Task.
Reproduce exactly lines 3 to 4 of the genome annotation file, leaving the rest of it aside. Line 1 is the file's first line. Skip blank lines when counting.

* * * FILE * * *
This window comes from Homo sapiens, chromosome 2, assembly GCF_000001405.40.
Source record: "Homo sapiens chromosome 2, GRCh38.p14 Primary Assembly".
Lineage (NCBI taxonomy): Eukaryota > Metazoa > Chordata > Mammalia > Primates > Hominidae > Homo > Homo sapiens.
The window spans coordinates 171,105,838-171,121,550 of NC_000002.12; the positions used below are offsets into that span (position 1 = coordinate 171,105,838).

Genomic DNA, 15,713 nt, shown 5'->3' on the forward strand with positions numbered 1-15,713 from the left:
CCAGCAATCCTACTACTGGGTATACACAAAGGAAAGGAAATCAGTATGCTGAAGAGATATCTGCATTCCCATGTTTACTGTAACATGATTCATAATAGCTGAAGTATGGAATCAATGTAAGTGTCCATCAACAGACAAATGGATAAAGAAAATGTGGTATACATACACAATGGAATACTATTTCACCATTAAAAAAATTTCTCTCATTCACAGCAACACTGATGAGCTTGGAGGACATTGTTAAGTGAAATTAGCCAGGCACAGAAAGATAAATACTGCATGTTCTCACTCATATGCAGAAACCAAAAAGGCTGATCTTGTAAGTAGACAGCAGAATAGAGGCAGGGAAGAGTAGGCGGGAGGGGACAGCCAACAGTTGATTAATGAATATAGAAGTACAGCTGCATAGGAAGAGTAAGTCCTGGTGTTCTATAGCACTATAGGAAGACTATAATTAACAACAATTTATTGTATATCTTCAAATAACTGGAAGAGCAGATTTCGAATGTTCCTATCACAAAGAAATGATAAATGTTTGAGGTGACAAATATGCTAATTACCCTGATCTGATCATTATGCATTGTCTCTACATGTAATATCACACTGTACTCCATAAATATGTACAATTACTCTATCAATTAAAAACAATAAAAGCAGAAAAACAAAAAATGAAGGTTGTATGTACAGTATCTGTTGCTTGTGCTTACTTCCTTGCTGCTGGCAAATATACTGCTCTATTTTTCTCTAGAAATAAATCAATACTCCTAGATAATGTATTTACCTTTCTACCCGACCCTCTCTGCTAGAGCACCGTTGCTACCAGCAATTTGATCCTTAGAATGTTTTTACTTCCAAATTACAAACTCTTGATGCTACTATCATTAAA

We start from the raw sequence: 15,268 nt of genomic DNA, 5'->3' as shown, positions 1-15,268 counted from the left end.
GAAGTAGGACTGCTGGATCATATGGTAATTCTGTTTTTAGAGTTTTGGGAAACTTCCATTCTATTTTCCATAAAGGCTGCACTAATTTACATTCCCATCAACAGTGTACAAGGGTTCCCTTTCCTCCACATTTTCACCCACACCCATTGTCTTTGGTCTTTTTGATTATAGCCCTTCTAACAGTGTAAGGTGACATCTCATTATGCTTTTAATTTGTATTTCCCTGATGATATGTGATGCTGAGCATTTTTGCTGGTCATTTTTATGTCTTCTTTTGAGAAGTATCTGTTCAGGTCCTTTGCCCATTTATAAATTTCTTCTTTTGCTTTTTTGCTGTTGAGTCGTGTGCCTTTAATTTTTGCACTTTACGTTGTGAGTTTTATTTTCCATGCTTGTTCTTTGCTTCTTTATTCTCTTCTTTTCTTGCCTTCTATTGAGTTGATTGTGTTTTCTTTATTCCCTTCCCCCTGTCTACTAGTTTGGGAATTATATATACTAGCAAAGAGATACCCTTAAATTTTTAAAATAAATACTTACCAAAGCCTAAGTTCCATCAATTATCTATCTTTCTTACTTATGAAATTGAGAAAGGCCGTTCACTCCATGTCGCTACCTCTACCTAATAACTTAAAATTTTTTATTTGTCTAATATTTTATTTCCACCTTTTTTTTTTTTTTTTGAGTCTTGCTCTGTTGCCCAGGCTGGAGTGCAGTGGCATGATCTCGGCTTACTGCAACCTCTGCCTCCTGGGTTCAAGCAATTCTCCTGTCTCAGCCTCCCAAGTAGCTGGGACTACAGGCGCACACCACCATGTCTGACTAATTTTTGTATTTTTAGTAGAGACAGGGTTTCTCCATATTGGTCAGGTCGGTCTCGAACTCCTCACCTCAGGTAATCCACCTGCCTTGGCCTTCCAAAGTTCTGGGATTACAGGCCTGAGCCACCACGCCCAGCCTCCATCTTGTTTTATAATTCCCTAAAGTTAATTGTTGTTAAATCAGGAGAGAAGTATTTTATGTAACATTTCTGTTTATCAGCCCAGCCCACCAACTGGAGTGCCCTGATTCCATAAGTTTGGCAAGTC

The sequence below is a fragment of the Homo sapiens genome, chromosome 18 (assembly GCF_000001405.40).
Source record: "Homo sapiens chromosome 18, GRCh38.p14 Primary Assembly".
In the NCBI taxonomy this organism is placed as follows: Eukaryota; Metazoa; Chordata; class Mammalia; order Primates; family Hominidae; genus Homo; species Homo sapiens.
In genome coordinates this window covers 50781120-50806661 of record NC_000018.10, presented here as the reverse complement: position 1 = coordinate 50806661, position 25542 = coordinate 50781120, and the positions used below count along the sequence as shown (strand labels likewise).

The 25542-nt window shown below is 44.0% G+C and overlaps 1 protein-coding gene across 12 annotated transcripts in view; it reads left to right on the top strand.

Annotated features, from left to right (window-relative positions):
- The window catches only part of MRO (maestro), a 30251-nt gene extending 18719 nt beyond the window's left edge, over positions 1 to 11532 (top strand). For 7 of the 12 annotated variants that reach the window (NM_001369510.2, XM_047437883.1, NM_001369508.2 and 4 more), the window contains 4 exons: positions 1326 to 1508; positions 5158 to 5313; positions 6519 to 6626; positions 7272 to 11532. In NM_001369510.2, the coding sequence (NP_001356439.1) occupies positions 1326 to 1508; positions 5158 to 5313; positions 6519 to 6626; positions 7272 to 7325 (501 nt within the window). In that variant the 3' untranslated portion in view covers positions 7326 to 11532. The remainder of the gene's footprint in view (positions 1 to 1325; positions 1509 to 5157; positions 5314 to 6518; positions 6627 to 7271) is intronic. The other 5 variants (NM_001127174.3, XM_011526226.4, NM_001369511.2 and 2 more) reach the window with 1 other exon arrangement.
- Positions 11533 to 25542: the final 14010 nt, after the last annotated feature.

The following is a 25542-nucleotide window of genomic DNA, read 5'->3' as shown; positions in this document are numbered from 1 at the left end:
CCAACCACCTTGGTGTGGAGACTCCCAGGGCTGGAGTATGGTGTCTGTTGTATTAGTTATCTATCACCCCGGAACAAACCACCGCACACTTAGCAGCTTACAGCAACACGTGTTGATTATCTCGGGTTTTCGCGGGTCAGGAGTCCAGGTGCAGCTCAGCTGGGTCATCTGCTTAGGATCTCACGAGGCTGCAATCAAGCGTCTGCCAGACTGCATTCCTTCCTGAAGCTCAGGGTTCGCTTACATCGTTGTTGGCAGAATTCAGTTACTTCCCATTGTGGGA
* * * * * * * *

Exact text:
Lineage (NCBI taxonomy): Eukaryota > Metazoa > Chordata > Mammalia > Primates > Hominidae > Homo > Homo sapiens.
The window spans coordinates 171,105,838-171,121,550 of NC_000002.12; the positions used below are offsets into that span (position 1 = coordinate 171,105,838).